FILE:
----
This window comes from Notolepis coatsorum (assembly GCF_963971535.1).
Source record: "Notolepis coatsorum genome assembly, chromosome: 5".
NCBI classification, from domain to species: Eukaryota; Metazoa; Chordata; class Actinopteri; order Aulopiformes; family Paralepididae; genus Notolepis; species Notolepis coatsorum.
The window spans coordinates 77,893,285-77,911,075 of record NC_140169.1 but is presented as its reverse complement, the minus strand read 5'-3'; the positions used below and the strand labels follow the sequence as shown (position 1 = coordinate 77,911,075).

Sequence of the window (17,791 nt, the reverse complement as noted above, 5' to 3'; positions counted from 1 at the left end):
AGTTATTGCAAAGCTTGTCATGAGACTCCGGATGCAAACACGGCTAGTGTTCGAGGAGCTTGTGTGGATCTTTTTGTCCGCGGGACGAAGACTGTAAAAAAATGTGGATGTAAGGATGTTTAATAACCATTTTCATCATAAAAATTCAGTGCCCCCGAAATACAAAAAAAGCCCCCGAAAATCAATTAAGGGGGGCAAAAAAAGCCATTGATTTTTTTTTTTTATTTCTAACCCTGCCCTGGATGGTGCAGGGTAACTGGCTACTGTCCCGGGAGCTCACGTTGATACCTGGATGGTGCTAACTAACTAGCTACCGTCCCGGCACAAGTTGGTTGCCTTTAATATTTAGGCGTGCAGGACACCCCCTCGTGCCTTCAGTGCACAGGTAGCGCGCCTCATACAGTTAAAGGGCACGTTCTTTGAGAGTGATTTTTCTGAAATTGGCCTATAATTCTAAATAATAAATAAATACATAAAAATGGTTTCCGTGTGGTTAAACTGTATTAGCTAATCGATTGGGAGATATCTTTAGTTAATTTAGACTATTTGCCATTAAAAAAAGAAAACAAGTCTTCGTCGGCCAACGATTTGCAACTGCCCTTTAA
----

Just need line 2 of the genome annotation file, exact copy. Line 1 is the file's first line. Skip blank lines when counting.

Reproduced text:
Source record: "Notolepis coatsorum genome assembly, chromosome: 5".